Weight Unloaded27.8 oz.
Weight Loaded 29.9 oz.
SlideBlack-phosphate aluminum alloy
Slide Retraction Effort12.0 lbs.
Receiver MaterialBlack polymer
Front Strap Height2.8 in.
Rear Strap Height3.75 in.
Barrel Length 4.5 in.
Grip Panels None
Grip Thickness1.25 in.
Grip Circumference5.75 in.
Magazines(2) 15 round
Rear SightSerrated rear face, drift adjustable
Front SightFiber-optic, fixed
Trigger Pull Weight4.5 lbs.
Trigger Span2.75 in.
Sight Radius 6.4 in.
SafetyTrigger lever
Telephone(479) 242-8500
Made InGermany
The WMP features a finger-groove grip. This is a large gripping surface.

Your first impression of the WMP is that this is a big pistol. After handling it, you will realize you are correct in this assessment of its size. The slide is aluminum and the frame is polymer, making its weight manageable. The pistol’s slide is well finished with both rear and forward cocking serrations. The ejection port is generous. The front sight is a red fiber optic. The rear sight is a wedge-type design that may be moved with a brass punch and adjusted for windage. As delivered, the sights were properly regulated for 40-grain loads at 15 yards. The slide is optics ready, a big selling point in today’s red-dot-hungry world. Two optic plates and an additional rear sight are included in the package.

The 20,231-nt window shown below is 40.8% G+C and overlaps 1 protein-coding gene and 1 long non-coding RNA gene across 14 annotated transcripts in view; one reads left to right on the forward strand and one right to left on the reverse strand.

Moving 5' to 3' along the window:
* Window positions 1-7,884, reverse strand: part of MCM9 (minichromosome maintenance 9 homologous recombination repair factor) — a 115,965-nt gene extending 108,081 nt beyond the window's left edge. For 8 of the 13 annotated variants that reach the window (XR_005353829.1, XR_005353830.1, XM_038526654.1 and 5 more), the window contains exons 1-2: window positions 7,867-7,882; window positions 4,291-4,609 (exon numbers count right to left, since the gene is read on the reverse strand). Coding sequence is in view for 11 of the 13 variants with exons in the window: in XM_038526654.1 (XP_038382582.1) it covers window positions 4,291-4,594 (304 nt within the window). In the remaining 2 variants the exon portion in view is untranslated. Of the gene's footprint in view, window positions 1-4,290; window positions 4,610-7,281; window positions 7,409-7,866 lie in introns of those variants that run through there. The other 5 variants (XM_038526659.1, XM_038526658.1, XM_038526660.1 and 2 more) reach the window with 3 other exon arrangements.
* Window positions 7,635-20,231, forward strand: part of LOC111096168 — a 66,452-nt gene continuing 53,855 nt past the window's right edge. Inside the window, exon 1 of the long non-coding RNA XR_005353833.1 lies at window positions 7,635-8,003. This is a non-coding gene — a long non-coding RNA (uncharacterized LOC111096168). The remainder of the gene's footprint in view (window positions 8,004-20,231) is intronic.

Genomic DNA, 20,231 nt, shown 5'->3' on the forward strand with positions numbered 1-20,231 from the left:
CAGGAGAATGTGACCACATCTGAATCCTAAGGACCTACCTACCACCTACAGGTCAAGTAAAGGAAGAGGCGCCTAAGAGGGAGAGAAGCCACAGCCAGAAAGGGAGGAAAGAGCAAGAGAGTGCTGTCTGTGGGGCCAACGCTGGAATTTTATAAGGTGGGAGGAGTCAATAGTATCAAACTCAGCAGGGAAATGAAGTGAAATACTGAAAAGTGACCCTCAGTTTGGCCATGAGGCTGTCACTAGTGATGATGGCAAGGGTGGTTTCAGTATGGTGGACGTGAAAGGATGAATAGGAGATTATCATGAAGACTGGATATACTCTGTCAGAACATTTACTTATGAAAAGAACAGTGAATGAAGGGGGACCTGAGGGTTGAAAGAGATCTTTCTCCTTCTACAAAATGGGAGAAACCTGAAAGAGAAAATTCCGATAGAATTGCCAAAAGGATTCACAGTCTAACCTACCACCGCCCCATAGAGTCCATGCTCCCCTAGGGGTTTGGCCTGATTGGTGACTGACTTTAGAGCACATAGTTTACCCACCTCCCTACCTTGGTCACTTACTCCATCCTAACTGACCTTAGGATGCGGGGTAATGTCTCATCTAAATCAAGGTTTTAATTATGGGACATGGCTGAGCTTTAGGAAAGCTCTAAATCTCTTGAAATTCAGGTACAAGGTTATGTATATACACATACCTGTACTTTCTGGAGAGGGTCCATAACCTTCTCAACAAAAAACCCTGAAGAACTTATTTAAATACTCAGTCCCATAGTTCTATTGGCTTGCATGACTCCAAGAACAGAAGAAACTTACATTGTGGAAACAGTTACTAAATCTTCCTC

The rear of the slide reveals a hammer. The pistol resembles striker-fired Walther handguns, but this is actually a hammer-fired pistol. By racking the slide, the hammer is partially cocked. Pressing the trigger finishes cocking and dropping the hammer. This makes the pistol a true double-action-only model. The trigger press is smooth and relatively short. Trigger compression is a smooth 4.5 pounds, exactly as Walther specified. The pull weight was consistent, while the action felt smoother by the end of the test. The pistol doesn’t have a manual safety on the frame, but it does have a blade-type safety in the trigger face. The frame features a rail to accept a combat light, just the thing to spot a treed raccoon, one rater noted.